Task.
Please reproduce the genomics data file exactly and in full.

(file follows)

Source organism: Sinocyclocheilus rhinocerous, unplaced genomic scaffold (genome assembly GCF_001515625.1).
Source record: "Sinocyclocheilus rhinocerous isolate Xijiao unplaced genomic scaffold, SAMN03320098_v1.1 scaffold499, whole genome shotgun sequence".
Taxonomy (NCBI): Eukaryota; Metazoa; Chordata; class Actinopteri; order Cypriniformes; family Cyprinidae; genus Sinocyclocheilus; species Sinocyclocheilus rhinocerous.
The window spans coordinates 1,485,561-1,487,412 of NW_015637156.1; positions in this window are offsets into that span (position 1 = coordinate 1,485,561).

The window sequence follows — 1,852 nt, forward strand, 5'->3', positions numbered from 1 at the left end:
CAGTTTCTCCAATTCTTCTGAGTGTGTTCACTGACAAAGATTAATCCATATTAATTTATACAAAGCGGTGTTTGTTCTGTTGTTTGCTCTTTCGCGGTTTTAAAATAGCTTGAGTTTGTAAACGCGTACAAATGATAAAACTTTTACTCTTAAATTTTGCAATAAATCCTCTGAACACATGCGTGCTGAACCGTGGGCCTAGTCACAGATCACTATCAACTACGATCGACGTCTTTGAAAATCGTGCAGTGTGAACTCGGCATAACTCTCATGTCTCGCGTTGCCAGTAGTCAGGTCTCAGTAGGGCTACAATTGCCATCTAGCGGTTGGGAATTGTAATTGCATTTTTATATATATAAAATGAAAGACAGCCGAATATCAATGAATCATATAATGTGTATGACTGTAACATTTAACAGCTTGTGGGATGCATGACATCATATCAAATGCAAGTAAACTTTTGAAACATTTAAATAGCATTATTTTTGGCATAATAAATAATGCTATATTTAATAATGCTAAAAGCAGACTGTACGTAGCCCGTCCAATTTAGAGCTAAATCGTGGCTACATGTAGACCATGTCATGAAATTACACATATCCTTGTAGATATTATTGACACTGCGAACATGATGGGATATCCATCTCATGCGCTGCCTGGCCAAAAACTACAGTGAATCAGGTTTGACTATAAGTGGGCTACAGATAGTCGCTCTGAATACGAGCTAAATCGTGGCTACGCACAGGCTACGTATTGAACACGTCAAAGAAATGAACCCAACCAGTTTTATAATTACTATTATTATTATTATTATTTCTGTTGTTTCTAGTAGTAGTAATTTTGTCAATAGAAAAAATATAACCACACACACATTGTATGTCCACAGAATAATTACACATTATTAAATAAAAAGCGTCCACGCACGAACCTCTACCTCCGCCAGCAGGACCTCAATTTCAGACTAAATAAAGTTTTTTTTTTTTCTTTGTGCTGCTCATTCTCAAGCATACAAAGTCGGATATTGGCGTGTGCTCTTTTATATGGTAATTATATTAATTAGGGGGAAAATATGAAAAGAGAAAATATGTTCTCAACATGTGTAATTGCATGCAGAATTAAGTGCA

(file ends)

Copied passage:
Source organism: Sinocyclocheilus rhinocerous, unplaced genomic scaffold (genome assembly GCF_001515625.1).
Source record: "Sinocyclocheilus rhinocerous isolate Xijiao unplaced genomic scaffold, SAMN03320098_v1.1 scaffold499, whole genome shotgun sequence".
Taxonomy (NCBI): Eukaryota; Metazoa; Chordata; class Actinopteri; order Cypriniformes; family Cyprinidae; genus Sinocyclocheilus; species Sinocyclocheilus rhinocerous.
The window spans coordinates 1,485,561-1,487,412 of NW_015637156.1; positions in this window are offsets into that span (position 1 = coordinate 1,485,561).

The window sequence follows — 1,852 nt, forward strand, 5'->3', positions numbered from 1 at the left end:
CAGTTTCTCCAATTCTTCTGAGTGTGTTCACTGACAAAGATTAATCCATATTAATTTATACAAAGCGGTGTTTGTTCTGTTGTTTGCTCTTTCGCGGTTTTAAAATAGCTTGAGTTTGTAAACGCGTACAAATGATAAAACTTTTACTCTTAAATTTTGCAATAAATCCTCTGAACACATGCGTGCTGAACCGTGGGCCTAGTCACAGATCACTATCAACTACGATCGACGTCTTTGAAAATCGTGCAGTGTGAACTCGGCATAACTCTCATGTCTCGCGTTGCCAGTAGTCAGGTCTCAGTAGGGCTACAATTGCCATCTAGCGGTTGGGAATTGTAATTGCATTTTTATATATATAAAATGAAAGACAGCCGAATATCAATGAATCATATAATGTGTATGACTGTAACATTTAACAGCTTGTGGGATGCATGACATCATATCAAATGCAAGTAAACTTTTGAAACATTTAAATAGCATTATTTTTGGCATAATAAATAATGCTATATTTAATAATGCTAAAAGCAGACTGTACGTAGCCCGTCCAATTTAGAGCTAAATCGTGGCTACATGTAGACCATGTCATGAAATTACACATATCCTTGTAGATATTATTGACACTGCGAACATGATGGGATATCCATCTCATGCGCTGCCTGGCCAAAAACTACAGTGAATCAGGTTTGACTATAAGTGGGCTACAGATAGTCGCTCTGAATACGAGCTAAATCGTGGCTACGCACAGGCTACGTATTGAACACGTCAAAGAAATGAACCCAACCAGTTTTATAATTACTATTATTATTATTATTATTTCTGTTGTTTCTAGTAGTAGTAATTTTGTCAATAGAAAAAATATAACCACACACACATTGTATGTCCACAGAATAATTACACATTATTAAATAAAAAGCGTCCACGCACGAACCTCTACCTCCGCCAGCAGGACCTCAATTTCAGACTAAATAAAGTTTTTTTTTTTTCTTTGTGCTGCTCATTCTCAAGCATACAAAGTCGGATATTGGCGTGTGCTCTTTTATATGGTAATTATATTAATTAGGGGGAAAATATGAAAAGAGAAAATATGTTCTCAACATGTGTAATTGCATGCAGAATTAAGTGCA